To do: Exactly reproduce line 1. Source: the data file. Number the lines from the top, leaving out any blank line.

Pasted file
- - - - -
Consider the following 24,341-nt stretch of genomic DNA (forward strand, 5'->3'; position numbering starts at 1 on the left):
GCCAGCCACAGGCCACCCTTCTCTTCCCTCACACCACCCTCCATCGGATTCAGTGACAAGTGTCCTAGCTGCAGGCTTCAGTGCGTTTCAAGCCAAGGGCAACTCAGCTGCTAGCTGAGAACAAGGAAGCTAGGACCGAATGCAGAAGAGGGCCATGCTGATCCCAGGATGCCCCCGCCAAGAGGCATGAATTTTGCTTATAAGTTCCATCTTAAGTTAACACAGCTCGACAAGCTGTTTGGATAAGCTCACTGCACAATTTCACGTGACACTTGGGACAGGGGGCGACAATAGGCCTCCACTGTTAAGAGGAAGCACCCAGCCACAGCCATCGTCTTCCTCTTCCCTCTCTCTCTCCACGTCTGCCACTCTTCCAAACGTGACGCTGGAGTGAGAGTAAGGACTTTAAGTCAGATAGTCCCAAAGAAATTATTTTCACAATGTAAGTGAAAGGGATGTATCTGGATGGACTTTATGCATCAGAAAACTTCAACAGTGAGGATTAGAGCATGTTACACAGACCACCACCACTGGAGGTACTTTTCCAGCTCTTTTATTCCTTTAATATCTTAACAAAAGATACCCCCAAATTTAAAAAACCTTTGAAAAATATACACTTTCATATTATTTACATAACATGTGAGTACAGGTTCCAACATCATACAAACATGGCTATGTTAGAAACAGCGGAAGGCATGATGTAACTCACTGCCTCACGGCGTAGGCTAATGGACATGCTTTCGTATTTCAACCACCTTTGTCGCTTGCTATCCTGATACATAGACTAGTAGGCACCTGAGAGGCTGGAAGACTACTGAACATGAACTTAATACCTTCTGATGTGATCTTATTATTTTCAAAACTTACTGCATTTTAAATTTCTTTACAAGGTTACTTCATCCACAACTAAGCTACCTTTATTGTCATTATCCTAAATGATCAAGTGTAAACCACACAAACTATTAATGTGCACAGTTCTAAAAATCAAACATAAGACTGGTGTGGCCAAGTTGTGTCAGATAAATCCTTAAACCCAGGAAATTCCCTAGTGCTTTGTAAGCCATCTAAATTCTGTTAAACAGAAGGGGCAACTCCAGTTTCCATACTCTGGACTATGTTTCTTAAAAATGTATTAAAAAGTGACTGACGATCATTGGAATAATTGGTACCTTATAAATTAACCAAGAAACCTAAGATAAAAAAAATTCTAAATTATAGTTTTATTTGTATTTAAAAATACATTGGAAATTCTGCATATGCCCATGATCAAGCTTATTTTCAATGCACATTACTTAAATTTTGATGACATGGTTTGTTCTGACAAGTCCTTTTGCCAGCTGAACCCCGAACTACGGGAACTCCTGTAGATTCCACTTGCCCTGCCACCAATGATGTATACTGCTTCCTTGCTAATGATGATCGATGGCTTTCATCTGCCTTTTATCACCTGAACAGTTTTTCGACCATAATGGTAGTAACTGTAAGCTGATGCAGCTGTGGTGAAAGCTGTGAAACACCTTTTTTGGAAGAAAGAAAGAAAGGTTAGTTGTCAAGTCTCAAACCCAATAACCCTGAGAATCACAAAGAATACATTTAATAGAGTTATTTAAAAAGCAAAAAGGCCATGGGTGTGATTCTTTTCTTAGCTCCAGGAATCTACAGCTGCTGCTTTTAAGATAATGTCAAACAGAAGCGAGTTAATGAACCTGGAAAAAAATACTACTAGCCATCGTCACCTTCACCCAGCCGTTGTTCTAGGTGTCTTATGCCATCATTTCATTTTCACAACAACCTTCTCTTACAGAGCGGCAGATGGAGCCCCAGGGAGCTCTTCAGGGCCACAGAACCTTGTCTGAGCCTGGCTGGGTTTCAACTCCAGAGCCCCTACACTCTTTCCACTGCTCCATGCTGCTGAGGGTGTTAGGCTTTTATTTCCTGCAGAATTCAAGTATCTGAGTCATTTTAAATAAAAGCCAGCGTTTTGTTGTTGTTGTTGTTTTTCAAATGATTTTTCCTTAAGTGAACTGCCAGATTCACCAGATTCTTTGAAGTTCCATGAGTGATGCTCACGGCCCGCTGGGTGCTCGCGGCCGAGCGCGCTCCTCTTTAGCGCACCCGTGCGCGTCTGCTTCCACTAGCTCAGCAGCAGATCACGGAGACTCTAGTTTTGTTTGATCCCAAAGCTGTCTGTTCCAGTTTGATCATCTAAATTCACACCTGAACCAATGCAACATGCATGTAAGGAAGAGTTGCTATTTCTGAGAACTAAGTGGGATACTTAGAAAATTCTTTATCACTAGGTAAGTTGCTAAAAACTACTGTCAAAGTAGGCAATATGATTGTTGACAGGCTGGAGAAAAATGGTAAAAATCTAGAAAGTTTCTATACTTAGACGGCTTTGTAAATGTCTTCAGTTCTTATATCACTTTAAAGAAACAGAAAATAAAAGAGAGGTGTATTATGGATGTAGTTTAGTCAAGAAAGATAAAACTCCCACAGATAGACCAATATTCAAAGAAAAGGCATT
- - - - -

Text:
Consider the following 24,341-nt stretch of genomic DNA (forward strand, 5'->3'; position numbering starts at 1 on the left):